The rim of the crater at Khorgo (top left), an extinct volcano in Arkhangai province, affords stunning views; If you’re invited to a nomadic family’s ger (top right), request for airag or kumis: fermented mare’s milk and a beloved local liquor; Long summer days on the road prove ideal for games of UNO (bottom left); Ulaan Tsutgalan, or Orkhon waterfall (bottom right), is a popular picnic spot between July and August.
In Mongolia, I quickly learnt to accept quirky detours as part of the charm. On our way up north, we stumbled upon the Khorgo, an extinct volcano hulking at 7,250 feet. Part of Khorgo-Terkhiin Tsagaan Nuur National Park, it overlooks the sprawling Terkhiin Tsagaan Nuur, surrounded by a large black lava field from its eruptions. Battered by punishing winds, I stood on the crater’s rim, grinning at the sudden fulfillment of a longstanding dream. I had pegged Italy or Indonesia as the place I’d first witness a volcano but Mongolia had unwittingly delivered. Three days later, I noticed a curious collection of 15 carved, milestone-shaped rocks in the empty grasslands, at a site called Uushglin Uvur in Khövsgöl province. I learnt they were Deer Stones, and were thousands of years old. Strange and ancient, these granite or greenstone megaliths featured flying reindeer and other mysterious carvings, 900 of which are found across Siberia and Mongolia, but whose purpose or origin is still not accurately known.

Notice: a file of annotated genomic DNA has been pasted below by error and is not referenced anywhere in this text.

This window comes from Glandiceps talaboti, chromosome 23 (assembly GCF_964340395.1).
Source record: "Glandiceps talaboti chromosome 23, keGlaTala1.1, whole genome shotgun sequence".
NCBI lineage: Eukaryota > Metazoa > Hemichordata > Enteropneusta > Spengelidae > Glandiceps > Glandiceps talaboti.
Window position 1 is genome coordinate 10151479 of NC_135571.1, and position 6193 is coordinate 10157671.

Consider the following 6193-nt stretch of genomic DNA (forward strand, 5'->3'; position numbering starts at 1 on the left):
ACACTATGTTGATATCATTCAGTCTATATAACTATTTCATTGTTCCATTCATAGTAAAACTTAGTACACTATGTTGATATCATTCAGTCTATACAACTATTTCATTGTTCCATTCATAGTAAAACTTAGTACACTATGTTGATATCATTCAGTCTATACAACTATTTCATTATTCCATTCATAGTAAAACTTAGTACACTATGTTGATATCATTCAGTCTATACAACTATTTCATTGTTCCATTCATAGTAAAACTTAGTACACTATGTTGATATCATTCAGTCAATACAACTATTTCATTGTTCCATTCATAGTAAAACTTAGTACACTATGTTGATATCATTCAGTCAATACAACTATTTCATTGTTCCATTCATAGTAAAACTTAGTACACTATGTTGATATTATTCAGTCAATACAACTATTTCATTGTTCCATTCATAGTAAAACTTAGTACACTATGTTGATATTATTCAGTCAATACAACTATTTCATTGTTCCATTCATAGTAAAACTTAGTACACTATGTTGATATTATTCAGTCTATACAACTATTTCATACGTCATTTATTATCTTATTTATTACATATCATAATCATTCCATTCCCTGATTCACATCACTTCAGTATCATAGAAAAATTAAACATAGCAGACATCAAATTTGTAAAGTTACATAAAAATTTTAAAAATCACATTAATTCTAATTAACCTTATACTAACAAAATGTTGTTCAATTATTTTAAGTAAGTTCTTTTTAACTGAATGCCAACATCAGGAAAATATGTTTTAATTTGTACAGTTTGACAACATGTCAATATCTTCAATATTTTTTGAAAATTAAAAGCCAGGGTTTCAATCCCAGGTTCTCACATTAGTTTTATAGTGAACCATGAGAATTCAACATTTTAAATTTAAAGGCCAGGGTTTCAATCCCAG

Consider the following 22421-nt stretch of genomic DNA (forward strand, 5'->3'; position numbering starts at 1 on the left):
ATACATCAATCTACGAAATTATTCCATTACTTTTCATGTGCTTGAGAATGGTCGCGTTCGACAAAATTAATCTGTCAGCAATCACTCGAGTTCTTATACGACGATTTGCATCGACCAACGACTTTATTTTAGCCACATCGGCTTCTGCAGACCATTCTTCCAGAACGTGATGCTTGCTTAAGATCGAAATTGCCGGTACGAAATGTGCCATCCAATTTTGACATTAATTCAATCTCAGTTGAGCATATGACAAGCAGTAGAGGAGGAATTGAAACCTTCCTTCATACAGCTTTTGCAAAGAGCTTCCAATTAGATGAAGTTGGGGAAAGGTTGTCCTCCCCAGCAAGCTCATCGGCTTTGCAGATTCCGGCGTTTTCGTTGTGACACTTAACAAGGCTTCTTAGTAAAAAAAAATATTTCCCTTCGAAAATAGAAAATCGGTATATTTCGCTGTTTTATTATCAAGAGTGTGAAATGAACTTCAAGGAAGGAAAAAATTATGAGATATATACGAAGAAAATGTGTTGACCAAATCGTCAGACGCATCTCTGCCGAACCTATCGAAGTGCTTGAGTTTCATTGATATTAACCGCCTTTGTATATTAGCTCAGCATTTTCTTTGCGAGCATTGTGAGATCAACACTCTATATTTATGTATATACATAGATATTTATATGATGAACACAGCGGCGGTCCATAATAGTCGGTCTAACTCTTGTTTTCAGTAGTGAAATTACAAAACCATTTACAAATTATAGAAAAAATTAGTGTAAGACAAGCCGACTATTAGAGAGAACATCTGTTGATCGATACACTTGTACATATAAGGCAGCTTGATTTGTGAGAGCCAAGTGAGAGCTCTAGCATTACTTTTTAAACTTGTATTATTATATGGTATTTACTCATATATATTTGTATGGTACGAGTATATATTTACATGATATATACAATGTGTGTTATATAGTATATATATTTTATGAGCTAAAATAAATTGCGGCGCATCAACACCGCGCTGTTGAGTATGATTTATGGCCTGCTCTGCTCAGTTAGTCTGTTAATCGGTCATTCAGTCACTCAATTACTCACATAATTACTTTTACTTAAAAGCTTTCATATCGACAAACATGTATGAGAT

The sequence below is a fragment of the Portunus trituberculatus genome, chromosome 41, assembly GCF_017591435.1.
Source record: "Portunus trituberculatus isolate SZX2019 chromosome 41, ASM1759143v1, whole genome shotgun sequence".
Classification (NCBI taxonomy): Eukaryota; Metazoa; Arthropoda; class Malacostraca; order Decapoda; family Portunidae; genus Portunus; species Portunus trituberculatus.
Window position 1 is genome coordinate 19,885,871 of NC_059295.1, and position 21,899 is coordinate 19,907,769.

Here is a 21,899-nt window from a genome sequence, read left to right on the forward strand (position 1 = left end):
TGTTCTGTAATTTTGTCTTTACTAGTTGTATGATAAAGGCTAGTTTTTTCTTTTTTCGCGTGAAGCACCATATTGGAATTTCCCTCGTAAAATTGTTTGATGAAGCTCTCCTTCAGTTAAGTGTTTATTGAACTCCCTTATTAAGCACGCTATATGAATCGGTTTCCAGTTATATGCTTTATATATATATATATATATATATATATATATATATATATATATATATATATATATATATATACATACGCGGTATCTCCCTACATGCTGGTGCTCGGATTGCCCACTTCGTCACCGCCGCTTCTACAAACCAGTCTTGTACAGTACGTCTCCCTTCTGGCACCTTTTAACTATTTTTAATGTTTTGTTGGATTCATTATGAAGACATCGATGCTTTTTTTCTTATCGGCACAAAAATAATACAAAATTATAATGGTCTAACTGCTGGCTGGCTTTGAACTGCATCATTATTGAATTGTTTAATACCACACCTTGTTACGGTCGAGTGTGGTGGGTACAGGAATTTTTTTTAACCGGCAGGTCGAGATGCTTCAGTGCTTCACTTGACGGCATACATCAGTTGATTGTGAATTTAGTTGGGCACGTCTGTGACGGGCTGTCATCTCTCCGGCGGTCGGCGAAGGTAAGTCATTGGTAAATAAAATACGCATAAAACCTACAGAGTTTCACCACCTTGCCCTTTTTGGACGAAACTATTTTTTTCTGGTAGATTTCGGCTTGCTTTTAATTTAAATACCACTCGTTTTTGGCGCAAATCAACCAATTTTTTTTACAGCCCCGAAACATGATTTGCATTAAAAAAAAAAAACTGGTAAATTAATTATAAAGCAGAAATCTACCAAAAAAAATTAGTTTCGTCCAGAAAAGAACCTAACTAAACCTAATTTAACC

We reached Khövsgöl Nuur the same evening, and spent two days soaking in the changed landscape. On the six-day drive back, scenes from the trip raced through my mind on our way back to Ulaanbaatar. It was Mongolia’s lakes that stood out sharply, with fascinating names like Ogii, Zuun, Terkhiin Tsagaan, and Khövsgöl. I wasn’t expecting to see any; it dawned upon me that I knew almost nothing about this country. And if there’s one expectation I’ve had from any trip then on, it is that of being surprised.
The truck rattled along mountain passes and pastures, and my mind drifted. If there was one thing that made my heart flutter every time, it was the sight of the Mongolians galloping on their horses. To someone who has given up the idea of a permanent home and has spent the last four years in hotels, guesthouses, tents, and on couches of friends and family, I felt a kinship with the nomads of Mongolia. Perhaps it was fitting that the first stamp on my brand new passport was Mongolian. After all, the journey may be long-winded, but in the end the road always gets us to the right place.
There are no direct flights between India and Ulaanbaatar. Flights from Delhi and Mumbai require at least one layover at Hong Kong, Seoul, Beijing, or Peking.
Indians require a tourist visa to visit Mongolia. The visa form can be downloaded at consul.mn and submitted along with relevant documents at the Embassy of Mongolia in Delhi. The visa is free and takes 3-4 working days to be processed.
The writer undertook the 21-day overlanding trip with Dragoman Travel (www.dragoman.com; from $2,900/Rs2,02,700, including accommodation, transport, food and detour expenses from Ulaanbaatar and back).
is an itinerant freelance travel writer and photographer who enjoys purposefully getting lost in the mountains and going to faraway corners where Google Maps fail. She tweets as @i_wanderingsoul.